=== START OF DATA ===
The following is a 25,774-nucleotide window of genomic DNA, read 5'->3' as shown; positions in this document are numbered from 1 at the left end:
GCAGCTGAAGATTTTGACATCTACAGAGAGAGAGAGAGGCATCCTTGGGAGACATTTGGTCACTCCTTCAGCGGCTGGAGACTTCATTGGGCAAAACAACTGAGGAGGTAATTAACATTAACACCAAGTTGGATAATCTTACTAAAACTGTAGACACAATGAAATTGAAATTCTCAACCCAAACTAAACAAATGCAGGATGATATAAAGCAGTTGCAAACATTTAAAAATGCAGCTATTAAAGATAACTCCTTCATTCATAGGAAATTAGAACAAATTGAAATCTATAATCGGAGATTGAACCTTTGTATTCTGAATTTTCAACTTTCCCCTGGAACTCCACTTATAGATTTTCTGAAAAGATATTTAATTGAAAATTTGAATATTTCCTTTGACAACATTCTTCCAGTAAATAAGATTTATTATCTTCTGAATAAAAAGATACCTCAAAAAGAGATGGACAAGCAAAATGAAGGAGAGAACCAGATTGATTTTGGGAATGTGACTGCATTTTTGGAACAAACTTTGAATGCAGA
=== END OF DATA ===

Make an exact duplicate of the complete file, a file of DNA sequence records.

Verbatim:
The following is a 25,774-nucleotide window of genomic DNA, read 5'->3' as shown; positions in this document are numbered from 1 at the left end:
GCAGCTGAAGATTTTGACATCTACAGAGAGAGAGAGAGGCATCCTTGGGAGACATTTGGTCACTCCTTCAGCGGCTGGAGACTTCATTGGGCAAAACAACTGAGGAGGTAATTAACATTAACACCAAGTTGGATAATCTTACTAAAACTGTAGACACAATGAAATTGAAATTCTCAACCCAAACTAAACAAATGCAGGATGATATAAAGCAGTTGCAAACATTTAAAAATGCAGCTATTAAAGATAACTCCTTCATTCATAGGAAATTAGAACAAATTGAAATCTATAATCGGAGATTGAACCTTTGTATTCTGAATTTTCAACTTTCCCCTGGAACTCCACTTATAGATTTTCTGAAAAGATATTTAATTGAAAATTTGAATATTTCCTTTGACAACATTCTTCCAGTAAATAAGATTTATTATCTTCTGAATAAAAAGATACCTCAAAAAGAGATGGACAAGCAAAATGAAGGAGAGAACCAGATTGATTTTGGGAATGTGACTGCATTTTTGGAACAAACTTTGAATGCAGA